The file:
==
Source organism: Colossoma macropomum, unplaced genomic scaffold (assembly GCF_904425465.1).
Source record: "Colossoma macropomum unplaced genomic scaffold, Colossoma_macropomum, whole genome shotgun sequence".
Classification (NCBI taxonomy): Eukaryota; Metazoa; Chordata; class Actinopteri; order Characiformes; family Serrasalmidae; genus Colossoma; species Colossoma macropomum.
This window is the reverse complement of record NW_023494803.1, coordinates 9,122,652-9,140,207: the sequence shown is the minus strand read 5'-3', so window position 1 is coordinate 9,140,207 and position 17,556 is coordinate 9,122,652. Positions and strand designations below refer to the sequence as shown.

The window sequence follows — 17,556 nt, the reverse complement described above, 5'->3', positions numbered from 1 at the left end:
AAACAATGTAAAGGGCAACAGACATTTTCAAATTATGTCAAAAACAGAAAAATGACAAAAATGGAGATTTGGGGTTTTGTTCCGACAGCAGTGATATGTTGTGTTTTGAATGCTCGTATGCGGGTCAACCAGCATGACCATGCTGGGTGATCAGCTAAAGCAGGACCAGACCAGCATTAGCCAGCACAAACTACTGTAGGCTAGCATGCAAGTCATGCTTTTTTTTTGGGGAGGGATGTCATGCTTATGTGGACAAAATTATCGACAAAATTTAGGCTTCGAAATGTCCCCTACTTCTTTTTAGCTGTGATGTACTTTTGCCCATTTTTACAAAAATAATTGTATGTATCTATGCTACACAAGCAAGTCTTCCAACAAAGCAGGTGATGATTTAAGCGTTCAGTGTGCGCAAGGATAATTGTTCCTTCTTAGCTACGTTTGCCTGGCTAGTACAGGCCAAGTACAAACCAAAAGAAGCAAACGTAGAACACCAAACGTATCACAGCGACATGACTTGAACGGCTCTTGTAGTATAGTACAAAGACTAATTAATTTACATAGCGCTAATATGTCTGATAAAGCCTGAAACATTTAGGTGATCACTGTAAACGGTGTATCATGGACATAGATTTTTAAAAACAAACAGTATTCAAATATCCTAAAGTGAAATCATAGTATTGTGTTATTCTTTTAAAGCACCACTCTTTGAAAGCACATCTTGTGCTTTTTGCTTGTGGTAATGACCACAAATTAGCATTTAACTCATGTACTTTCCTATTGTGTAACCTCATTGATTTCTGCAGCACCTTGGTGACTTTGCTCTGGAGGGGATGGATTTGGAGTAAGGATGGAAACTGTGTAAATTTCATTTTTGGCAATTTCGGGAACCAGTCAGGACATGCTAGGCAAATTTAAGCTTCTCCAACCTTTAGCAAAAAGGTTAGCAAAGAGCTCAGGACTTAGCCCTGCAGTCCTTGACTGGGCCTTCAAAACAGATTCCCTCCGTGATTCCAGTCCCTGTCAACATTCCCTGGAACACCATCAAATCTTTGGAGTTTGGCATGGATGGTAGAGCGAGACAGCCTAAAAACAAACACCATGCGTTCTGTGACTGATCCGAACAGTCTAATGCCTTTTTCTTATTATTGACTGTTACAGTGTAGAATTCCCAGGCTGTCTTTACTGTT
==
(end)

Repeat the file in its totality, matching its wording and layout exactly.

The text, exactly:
Source organism: Colossoma macropomum, unplaced genomic scaffold (assembly GCF_904425465.1).
Source record: "Colossoma macropomum unplaced genomic scaffold, Colossoma_macropomum, whole genome shotgun sequence".
Classification (NCBI taxonomy): Eukaryota; Metazoa; Chordata; class Actinopteri; order Characiformes; family Serrasalmidae; genus Colossoma; species Colossoma macropomum.
This window is the reverse complement of record NW_023494803.1, coordinates 9,122,652-9,140,207: the sequence shown is the minus strand read 5'-3', so window position 1 is coordinate 9,140,207 and position 17,556 is coordinate 9,122,652. Positions and strand designations below refer to the sequence as shown.

The window sequence follows — 17,556 nt, the reverse complement described above, 5'->3', positions numbered from 1 at the left end:
AAACAATGTAAAGGGCAACAGACATTTTCAAATTATGTCAAAAACAGAAAAATGACAAAAATGGAGATTTGGGGTTTTGTTCCGACAGCAGTGATATGTTGTGTTTTGAATGCTCGTATGCGGGTCAACCAGCATGACCATGCTGGGTGATCAGCTAAAGCAGGACCAGACCAGCATTAGCCAGCACAAACTACTGTAGGCTAGCATGCAAGTCATGCTTTTTTTTTGGGGAGGGATGTCATGCTTATGTGGACAAAATTATCGACAAAATTTAGGCTTCGAAATGTCCCCTACTTCTTTTTAGCTGTGATGTACTTTTGCCCATTTTTACAAAAATAATTGTATGTATCTATGCTACACAAGCAAGTCTTCCAACAAAGCAGGTGATGATTTAAGCGTTCAGTGTGCGCAAGGATAATTGTTCCTTCTTAGCTACGTTTGCCTGGCTAGTACAGGCCAAGTACAAACCAAAAGAAGCAAACGTAGAACACCAAACGTATCACAGCGACATGACTTGAACGGCTCTTGTAGTATAGTACAAAGACTAATTAATTTACATAGCGCTAATATGTCTGATAAAGCCTGAAACATTTAGGTGATCACTGTAAACGGTGTATCATGGACATAGATTTTTAAAAACAAACAGTATTCAAATATCCTAAAGTGAAATCATAGTATTGTGTTATTCTTTTAAAGCACCACTCTTTGAAAGCACATCTTGTGCTTTTTGCTTGTGGTAATGACCACAAATTAGCATTTAACTCATGTACTTTCCTATTGTGTAACCTCATTGATTTCTGCAGCACCTTGGTGACTTTGCTCTGGAGGGGATGGATTTGGAGTAAGGATGGAAACTGTGTAAATTTCATTTTTGGCAATTTCGGGAACCAGTCAGGACATGCTAGGCAAATTTAAGCTTCTCCAACCTTTAGCAAAAAGGTTAGCAAAGAGCTCAGGACTTAGCCCTGCAGTCCTTGACTGGGCCTTCAAAACAGATTCCCTCCGTGATTCCAGTCCCTGTCAACATTCCCTGGAACACCATCAAATCTTTGGAGTTTGGCATGGATGGTAGAGCGAGACAGCCTAAAAACAAACACCATGCGTTCTGTGACTGATCCGAACAGTCTAATGCCTTTTTCTTATTATTGACTGTTACAGTGTAGAATTCCCAGGCTGTCTTTACTGTT